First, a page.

Well, if my first 2 points are true, this is redundant. But for the sake of argument...
"When a definitive diagnosis cannot be determined at presentation and a scaphoid fracture is suspected on clinical grounds, even if radiographs are negative, the patient should be placed in a thumb spica splint or preferably, a thumb spica cast until a definitive imaging study can be performed." (UTD)
This is a pain in the ass to apply, and probably even worse to wear for the next 10 days, while you try to get into ortho clinic. Good luck using your hand for anything beyond a regal wave.


Clay 1991 looked at patients with radiographic fractures, and randomized them to either a "Colles" cast, with the thumb waggling free, or a standard thumb spica.

The nonunion rate was the same in both groups.

Okay, maybe we don't need to immobilize the thumb. But surely we need a hard splint of some sort!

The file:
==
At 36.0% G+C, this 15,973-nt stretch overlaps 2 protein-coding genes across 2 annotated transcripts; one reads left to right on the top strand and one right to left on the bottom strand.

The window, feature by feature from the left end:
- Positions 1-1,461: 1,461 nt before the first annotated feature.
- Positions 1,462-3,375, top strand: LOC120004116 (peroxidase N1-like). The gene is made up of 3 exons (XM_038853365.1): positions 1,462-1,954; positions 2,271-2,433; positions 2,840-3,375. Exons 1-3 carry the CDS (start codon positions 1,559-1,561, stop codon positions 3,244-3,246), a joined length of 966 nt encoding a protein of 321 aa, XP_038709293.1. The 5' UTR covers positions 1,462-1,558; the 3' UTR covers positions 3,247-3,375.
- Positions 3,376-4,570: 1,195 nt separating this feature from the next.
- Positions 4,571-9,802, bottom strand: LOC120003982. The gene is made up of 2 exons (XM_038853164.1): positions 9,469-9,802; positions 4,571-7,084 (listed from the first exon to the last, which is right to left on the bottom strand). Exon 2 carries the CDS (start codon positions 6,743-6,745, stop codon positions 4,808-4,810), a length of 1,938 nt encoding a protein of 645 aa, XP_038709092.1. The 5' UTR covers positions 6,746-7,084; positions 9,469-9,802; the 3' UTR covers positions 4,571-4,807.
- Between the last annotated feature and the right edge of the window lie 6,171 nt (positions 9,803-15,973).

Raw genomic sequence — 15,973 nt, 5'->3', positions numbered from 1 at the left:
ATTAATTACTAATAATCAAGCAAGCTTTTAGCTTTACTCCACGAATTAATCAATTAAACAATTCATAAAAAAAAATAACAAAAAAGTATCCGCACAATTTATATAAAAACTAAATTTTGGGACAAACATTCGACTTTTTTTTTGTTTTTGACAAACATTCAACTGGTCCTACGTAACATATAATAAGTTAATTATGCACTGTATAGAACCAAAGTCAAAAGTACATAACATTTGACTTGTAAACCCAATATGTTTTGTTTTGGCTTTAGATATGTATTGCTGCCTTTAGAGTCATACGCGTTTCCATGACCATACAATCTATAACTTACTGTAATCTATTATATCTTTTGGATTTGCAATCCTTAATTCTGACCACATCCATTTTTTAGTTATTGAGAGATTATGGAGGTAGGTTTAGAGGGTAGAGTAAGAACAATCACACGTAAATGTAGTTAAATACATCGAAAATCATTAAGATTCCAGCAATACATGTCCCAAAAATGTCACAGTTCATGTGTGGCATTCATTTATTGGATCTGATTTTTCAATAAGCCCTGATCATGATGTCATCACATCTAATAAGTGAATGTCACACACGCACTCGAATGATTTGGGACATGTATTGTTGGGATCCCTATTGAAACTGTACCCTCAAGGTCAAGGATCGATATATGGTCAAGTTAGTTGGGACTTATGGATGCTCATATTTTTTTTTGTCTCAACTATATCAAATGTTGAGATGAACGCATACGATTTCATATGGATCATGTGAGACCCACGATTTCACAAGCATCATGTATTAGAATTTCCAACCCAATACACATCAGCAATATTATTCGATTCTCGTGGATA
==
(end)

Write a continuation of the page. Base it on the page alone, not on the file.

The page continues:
Eh, maybe not. Sjolin 1988 randomized patients with a clinical suspicion for scaphoid fracture, but negative x-rays,, to receive either a dorsal splint (no thumb immobilization) or a "supportive bandage" that could be removed for ADLs.

Everyone got rechecked in 2 weeks, and while there was no difference in complications (all fractures were incomplete or small avulsions), the bandage people were able to go back to work a lot sooner.

And residents need to be able to use their fingers!


  1. Brooks..thanks for including links to the references... must be a PITA, but it's really helpful for making sure you're not *completely* FOS. Great post! --Brock

    1. It's what I aspire to - being incompletely FOS!